When they eventually joined him, the three brothers teamed up with 19 others and, on June 26th, started their journey from the beachside Turkish town of Izmir City. “We were on the sea for one and a half hours,” says Maziad. They landed on the Greek island Mytilene, and walked 65 kilometers to the refugee camp there.
The raft ride between Izmir, Turkey, and Mytilene, Greece
“It was a bad camp,” says Maziad. “There was no food, no shower.” There wasn’t even room for them inside the camp’s boundaries, so for three days they slept outside in their own tents and sleeping bags.
Maziad snaps a selfie outside a tent at the refugee camp at Mytilene
They were cleared after three days to go to Athens, where they were told they’d have to wait more than a week before they could get official papers from the local police that would allow them to stay Greece for six months without fear of deportation.
Athens was expensive, so they all decided to continue on without that documentation. They took a train north, and then a bus to the Macedonian border. “They wouldn’t let us cross,” Maziad says, and estimates that there were roughly 1,000 refugees stuck at the border.
He’d been tracking their progress with an app called MapsMe, which allows users to use detailed maps without an internet connection. Now that they had hit a dead end, he charted a new course. They started walking along the river on the border until they got to the first village. The police on the bridge turned them away, so they kept going. They eventually found a crossing, and made it to a train station. Maziad estimates they walked 85 kilometers over roughly 15 hours on that leg of the trip, with only short breaks to rest. “It was so hot during the day and so cold at night,” he tells Vocativ.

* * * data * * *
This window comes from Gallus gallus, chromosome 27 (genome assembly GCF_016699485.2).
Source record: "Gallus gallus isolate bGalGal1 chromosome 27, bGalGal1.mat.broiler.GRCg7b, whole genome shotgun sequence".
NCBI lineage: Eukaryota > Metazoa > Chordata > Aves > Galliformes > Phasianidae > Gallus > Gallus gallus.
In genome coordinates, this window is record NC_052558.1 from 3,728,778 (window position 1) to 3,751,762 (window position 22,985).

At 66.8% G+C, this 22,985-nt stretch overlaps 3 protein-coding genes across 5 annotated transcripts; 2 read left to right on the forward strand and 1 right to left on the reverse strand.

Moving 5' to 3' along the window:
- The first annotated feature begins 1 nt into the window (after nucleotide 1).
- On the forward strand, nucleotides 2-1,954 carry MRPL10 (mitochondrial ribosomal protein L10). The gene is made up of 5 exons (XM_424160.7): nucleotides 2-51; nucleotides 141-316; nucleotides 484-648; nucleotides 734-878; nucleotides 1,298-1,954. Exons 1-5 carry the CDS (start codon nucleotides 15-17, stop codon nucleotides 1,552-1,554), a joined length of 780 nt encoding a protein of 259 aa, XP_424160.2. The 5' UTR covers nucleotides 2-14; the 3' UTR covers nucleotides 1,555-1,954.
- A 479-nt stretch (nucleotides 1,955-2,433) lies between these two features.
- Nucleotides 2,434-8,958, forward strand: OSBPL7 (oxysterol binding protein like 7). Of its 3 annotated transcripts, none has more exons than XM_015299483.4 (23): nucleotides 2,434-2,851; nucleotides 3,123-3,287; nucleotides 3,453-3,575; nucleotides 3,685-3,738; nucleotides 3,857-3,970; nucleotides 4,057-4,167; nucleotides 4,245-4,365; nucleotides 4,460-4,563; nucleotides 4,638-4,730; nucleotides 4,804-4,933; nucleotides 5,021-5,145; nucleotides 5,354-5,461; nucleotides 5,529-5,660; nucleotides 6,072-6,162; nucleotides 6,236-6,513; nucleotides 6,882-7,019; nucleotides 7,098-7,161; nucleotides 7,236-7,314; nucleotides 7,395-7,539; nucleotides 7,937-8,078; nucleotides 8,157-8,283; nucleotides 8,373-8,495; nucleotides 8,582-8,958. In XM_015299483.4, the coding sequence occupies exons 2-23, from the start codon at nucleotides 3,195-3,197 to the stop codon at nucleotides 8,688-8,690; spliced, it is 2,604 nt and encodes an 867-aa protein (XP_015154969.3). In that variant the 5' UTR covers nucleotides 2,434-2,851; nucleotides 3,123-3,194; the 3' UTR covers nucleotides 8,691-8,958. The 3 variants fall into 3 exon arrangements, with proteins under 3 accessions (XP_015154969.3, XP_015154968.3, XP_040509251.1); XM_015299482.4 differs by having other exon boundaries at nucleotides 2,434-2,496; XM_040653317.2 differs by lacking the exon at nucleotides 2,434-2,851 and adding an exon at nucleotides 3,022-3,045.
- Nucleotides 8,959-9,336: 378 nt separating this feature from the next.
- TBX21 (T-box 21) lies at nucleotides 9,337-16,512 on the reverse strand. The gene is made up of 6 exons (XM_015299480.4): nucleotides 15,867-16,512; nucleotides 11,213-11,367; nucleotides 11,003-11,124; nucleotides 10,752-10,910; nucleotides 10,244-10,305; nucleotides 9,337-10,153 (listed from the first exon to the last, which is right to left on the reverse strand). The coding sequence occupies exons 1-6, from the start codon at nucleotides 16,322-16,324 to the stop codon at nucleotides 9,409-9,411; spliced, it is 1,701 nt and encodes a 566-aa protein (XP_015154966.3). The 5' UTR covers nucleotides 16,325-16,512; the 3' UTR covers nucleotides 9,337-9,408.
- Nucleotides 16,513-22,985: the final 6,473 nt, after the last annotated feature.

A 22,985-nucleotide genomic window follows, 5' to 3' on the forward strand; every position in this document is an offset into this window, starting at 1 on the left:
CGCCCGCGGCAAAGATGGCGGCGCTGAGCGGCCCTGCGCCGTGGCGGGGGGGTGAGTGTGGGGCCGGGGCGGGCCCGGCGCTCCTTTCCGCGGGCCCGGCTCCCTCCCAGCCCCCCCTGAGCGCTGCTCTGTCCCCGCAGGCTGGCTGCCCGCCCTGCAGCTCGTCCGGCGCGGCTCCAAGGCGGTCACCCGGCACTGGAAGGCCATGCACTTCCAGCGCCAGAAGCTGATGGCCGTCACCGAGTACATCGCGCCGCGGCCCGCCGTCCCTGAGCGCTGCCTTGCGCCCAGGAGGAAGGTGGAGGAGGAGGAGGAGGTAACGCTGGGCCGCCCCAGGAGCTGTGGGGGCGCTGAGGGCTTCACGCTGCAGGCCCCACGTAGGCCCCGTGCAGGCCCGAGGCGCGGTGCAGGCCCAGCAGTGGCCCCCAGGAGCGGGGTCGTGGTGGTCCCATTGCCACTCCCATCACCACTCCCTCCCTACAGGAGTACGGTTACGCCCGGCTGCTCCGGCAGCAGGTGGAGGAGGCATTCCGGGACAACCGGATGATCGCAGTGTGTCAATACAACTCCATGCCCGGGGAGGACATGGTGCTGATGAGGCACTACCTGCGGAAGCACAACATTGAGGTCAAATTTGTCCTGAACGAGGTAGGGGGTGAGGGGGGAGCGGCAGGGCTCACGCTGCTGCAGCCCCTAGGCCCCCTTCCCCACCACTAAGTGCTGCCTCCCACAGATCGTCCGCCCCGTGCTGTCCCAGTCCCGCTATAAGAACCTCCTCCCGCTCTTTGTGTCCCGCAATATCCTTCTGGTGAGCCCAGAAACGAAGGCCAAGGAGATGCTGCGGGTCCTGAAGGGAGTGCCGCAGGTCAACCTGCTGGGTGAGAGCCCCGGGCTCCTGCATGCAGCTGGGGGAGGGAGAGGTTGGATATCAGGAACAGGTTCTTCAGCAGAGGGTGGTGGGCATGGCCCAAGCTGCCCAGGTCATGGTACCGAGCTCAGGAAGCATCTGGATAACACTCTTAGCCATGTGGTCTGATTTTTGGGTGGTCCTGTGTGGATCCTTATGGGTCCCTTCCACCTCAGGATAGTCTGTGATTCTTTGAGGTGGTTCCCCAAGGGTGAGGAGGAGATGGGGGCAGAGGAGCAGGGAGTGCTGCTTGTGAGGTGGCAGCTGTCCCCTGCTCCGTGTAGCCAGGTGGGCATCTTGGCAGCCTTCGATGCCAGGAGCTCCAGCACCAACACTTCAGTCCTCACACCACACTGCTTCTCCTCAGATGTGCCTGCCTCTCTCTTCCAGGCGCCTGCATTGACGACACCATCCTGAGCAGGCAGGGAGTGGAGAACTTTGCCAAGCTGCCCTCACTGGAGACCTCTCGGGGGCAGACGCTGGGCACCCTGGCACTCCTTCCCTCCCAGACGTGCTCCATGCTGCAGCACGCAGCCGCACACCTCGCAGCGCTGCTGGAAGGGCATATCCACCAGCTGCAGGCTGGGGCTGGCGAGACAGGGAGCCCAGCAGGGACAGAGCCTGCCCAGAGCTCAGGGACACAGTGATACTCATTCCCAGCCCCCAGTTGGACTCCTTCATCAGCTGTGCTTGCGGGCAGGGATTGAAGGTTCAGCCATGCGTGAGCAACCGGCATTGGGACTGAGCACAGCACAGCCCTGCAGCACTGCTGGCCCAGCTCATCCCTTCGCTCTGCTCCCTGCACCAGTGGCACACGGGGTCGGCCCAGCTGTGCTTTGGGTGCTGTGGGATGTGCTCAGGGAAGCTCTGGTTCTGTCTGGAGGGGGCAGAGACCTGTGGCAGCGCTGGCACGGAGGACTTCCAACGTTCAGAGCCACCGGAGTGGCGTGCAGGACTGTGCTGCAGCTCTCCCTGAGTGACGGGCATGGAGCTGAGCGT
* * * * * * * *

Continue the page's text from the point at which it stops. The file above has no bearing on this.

One desperate moment in Macedonia became an unlikely happy memory. “When we were walking, we finished our water,” he says. All their bottles were empty, and they were desperately looking for a place to refill them. “We found water coming from mountain, fresh water from the mountain. We said: yeah, water, water, water! We said thank god, it was a happy moment.”
They took a 6 a.m. train north to the Serbian border, where, on a third attempt to cross, they had to outrun border guards. They continued north to Belgrade, Serbia and paid a woman 1,030 euro each to take them through Hungary to Vienna, Austria. Refugees navigating that stretch right now face new dangers – from a fence Hungary is erecting to grappling with harsh conditions as they
get smuggled through Austria.
The group made it safely to Austria, and that’s when the group split up. They knew they would never get across the border to Germany, where they wanted to end up, if they went together. Maziad and his two brothers were able to cross, and are now in Dorsten, an area with relatively few Syrian refugees.
He still texts with his family in Syria. The Internet connection is too slow for much else. Although he escaped the war, he worries about them, and wants to bring them to Germany. “They are in serious danger,” he says. “My family is in danger, the city is surround by ISIS.”
His answer for why he posted the photos is simple, and straightforward. “It’s memories,” he says. “I will start again. A new life.”